Movie Notes: The Dark Knight Rises

If you want to understand the philosophical themes the Nolans were going for with this series, you’ll get the best representation in The Dark Knight. So this film doesn’t break new ground philosophically but you’ll have plenty of fun watching a lot of ground get broken.
If you want to understand the philosophical themes the Nolans were going for with this series, you’ll get the best representation in The Dark Knight. So this film doesn’t break new ground philosophically but you’ll have plenty of fun watching a lot of ground get broken. [More]

Movie Notes: Arbitrage

The narrative that humanity needs to be redeemed seems circular: humanity needs to be redeemed because it’s dysfunctional, but it’s dysfunctional just because it needs redemption. We can accept that it needs to be redeemed but we also seem just to accept that it never will be—a conclusion we don’t, and probably can’t, accept.
The narrative that humanity needs to be redeemed seems circular: humanity needs to be redeemed because it’s dysfunctional, but it’s dysfunctional just because it needs redemption. We can accept that it needs to be redeemed but we also seem just to accept that it never will be—a conclusion we don’t, and probably can’t, accept. [More]

Movie Notes: Independence Day

Okay, it's campy, scientifically ridiculous, predictable, and somewhat poorly acted. But it's a hell of a lot of fun.
Okay, it's campy, scientifically ridiculous, predictable, and somewhat poorly acted. But it's a hell of a lot of fun. [More]

Movie Notes: Eternal Sunshine of the Spotless Mind

This film evoked in me what Sam Keen calls a “fire in the belly”—that emotion that is characterized by a longing to be more than we are—or perhaps its more accurate to say to be the best of who we are.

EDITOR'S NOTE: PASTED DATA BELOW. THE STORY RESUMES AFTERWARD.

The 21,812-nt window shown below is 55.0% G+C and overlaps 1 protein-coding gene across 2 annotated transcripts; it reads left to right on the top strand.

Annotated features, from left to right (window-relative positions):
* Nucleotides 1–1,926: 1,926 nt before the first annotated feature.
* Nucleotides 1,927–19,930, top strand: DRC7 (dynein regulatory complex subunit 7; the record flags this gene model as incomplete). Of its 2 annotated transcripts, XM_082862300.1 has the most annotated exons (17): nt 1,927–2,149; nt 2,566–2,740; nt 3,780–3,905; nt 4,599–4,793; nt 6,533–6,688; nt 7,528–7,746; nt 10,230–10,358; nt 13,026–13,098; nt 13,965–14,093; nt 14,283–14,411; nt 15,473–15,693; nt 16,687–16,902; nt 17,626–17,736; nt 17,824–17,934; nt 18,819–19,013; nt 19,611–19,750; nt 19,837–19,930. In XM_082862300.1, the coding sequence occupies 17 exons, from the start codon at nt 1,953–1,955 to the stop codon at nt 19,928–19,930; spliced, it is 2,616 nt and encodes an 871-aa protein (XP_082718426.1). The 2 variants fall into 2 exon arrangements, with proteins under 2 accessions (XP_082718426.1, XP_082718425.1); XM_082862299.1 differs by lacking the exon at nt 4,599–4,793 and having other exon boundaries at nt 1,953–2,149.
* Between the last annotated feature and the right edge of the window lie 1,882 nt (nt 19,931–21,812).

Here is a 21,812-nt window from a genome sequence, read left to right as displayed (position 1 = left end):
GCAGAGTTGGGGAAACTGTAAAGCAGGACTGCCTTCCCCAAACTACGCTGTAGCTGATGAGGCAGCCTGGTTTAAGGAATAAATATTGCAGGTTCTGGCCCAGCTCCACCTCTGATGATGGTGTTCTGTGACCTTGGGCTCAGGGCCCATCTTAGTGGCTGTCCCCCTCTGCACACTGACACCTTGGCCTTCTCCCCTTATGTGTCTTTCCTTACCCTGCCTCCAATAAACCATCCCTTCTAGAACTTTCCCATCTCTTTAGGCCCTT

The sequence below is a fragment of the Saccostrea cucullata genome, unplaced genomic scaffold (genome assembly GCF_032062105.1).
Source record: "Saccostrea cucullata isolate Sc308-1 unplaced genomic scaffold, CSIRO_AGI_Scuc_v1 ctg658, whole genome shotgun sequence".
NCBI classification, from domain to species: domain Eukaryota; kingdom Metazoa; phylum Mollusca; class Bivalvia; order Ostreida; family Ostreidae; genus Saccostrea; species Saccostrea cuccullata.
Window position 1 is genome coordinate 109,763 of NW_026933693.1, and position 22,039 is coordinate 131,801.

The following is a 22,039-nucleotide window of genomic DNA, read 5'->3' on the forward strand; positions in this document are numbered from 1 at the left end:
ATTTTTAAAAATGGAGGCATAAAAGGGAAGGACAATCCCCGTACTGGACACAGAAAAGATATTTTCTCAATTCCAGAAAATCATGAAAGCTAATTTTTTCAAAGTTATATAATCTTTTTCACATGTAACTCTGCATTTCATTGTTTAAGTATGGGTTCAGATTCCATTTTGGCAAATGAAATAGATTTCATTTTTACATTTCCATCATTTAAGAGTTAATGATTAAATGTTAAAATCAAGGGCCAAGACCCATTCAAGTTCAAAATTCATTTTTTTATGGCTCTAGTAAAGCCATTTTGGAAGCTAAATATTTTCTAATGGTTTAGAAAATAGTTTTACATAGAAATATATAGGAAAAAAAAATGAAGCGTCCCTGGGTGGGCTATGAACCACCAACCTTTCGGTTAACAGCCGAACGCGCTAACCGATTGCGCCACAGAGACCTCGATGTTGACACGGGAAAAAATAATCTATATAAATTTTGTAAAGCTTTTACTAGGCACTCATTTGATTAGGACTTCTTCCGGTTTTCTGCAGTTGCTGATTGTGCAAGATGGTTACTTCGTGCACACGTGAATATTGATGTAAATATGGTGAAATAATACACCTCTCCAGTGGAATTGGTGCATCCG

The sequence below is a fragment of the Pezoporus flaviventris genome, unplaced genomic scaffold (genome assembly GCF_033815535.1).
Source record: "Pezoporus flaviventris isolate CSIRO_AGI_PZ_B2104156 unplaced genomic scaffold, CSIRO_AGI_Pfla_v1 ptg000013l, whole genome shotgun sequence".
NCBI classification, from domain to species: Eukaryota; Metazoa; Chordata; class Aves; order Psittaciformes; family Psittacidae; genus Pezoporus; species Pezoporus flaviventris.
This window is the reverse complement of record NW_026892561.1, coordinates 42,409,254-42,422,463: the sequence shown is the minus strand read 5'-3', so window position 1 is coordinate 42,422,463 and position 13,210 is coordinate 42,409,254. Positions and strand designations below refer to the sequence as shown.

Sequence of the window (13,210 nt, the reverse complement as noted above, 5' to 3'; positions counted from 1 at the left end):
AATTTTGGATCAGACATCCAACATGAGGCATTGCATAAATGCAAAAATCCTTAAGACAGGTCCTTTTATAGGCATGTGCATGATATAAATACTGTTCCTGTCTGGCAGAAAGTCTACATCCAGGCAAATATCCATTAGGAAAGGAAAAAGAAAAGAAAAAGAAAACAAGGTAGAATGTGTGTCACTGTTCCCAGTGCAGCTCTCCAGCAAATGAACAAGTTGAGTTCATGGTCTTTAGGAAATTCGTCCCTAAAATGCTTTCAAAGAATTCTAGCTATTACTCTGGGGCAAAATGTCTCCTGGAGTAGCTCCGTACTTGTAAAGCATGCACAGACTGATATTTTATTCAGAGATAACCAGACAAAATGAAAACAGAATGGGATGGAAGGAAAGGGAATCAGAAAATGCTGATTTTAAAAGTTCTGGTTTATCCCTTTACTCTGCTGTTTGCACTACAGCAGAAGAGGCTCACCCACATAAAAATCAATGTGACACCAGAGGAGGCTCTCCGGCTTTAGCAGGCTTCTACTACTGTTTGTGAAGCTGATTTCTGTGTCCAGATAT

This film evoked in me what Sam Keen calls a “fire in the belly”—that emotion that is characterized by a longing to be more than we are—or perhaps its more accurate to say to be the best of who we are. [More]

Movie Notes: The Cabin in the Woods

The hero, because his mind has been opened, is the only one willing not to accept what he’s being given. We’re meant to believe that his addiction makes him the least free. The film plays with this idea and turns it on its head.
The hero, because his mind has been opened, is the only one willing not to accept what he’s being given. We’re meant to believe that his addiction makes him the least free. The film plays with this idea and turns it on its head. [More]

Movie Notes: The Avengers

Sure, there’s a lot of CGI-fueled action, hot women in tight pants, popular actors having a lot of fun, and even a Stan Lee cameo for the true believers. But the film is manipulative in all the wrong ways.
Sure, there’s a lot of CGI-fueled action, hot women in tight pants, popular actors having a lot of fun, and even a Stan Lee cameo for the true believers. But the film is manipulative in all the wrong ways. [More]

Movie Notes: Moonrise Kingdom

Wes Anderson's films look at the world sideways and through the bizarre, show us what we’re missing in the routine. Moonrise Kingdom uses this formula to unearth some wonderful insights into something as routine as human love.
Wes Anderson's films look at the world sideways and through the bizarre, show us what we’re missing in the routine. Moonrise Kingdom uses this formula to unearth some wonderful insights into something as routine as human love. [More]

Movie Notes: The Lincoln Lawyer

In an age when moral ambiguity in film is the norm (even our heroes are not really all that heroic), the movie does attempt to draw sharp lines between heroes and villains. It also attempts to show how the law (or the practice thereof) isn’t always the best device to make that distinction.
In an age when moral ambiguity in film is the norm (even our heroes are not really all that heroic), the movie does attempt to draw sharp lines between heroes and villains. It also attempts to show how the law (or the practice thereof) isn’t always the best device to make that distinction. [More]